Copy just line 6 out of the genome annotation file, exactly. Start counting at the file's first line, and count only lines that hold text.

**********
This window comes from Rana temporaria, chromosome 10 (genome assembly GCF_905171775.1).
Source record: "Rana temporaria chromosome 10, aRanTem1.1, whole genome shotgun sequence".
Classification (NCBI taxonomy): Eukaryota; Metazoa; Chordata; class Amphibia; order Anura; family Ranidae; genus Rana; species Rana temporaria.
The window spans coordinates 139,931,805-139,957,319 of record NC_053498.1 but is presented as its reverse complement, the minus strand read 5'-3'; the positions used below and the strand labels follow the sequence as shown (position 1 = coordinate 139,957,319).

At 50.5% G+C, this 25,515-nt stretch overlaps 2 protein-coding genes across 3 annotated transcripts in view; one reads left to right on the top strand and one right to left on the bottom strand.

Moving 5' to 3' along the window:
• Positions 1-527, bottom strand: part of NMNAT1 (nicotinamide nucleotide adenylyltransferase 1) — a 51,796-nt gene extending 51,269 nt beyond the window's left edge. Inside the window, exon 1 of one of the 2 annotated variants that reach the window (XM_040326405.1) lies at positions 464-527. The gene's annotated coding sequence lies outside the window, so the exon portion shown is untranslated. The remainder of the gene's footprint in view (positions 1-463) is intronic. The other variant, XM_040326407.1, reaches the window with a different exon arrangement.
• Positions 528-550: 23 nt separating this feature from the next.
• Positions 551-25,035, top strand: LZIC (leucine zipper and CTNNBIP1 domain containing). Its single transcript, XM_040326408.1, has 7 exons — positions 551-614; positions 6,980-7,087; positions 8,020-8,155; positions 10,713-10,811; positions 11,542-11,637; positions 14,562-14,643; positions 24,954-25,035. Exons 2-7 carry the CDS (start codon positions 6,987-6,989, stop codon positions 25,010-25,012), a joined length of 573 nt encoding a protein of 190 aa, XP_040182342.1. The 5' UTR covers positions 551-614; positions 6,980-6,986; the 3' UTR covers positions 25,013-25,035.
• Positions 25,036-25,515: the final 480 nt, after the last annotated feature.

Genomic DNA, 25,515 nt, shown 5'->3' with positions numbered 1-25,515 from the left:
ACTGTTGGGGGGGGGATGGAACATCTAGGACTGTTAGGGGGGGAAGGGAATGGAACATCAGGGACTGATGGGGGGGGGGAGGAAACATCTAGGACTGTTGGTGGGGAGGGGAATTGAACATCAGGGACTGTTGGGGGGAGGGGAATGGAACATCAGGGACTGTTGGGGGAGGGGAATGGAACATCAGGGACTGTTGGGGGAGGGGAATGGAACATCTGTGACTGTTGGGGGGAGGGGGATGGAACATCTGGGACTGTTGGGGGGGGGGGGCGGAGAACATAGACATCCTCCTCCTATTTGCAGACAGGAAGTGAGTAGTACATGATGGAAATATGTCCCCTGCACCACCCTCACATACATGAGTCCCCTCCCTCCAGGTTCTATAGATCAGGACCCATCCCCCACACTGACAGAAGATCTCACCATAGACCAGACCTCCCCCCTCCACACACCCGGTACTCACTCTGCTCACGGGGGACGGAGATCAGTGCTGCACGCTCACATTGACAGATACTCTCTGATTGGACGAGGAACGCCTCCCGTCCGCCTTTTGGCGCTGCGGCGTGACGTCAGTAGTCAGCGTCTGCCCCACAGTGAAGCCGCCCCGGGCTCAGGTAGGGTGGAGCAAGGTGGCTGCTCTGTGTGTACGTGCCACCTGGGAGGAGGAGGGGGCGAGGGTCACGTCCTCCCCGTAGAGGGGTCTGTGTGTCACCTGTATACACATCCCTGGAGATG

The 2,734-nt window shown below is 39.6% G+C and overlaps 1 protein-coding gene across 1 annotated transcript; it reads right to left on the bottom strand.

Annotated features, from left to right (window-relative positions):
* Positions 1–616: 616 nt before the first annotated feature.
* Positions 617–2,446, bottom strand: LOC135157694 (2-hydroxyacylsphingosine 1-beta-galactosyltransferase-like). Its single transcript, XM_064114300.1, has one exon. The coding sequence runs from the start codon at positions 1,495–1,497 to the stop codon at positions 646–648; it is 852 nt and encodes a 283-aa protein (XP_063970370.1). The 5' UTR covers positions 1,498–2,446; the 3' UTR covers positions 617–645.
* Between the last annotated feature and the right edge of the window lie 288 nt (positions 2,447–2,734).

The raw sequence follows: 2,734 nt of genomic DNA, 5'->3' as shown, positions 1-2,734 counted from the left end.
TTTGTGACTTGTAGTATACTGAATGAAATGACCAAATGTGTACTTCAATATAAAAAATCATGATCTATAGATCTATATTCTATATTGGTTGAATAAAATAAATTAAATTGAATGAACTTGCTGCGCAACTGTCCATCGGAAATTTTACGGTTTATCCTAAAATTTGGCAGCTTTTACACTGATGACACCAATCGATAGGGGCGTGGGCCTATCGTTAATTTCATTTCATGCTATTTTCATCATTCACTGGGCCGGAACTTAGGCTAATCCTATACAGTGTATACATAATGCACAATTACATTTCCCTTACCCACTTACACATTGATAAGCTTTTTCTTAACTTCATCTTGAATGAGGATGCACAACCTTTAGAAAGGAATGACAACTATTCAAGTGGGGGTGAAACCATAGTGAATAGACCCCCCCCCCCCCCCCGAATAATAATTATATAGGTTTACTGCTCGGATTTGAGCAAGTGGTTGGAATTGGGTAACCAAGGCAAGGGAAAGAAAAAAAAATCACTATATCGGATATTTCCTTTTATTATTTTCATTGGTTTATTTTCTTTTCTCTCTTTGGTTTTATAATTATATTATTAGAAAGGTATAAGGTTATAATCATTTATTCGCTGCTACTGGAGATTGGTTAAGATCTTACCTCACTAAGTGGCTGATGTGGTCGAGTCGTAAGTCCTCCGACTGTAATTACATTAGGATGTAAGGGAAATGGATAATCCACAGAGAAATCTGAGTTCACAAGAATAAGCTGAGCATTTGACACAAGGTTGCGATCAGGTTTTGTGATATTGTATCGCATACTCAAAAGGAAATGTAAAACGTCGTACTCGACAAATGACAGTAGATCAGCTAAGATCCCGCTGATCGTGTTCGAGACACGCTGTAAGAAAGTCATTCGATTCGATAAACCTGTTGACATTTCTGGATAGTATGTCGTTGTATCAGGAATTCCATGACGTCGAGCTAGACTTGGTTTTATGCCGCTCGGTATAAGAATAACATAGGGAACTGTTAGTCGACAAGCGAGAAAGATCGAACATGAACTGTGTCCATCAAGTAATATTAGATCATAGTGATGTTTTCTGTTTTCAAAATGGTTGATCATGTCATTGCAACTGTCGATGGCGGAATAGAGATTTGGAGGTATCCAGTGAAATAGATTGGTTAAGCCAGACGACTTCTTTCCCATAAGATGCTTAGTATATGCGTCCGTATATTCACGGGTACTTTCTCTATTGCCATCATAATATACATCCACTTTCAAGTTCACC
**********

Moving 5' to 3' along the window: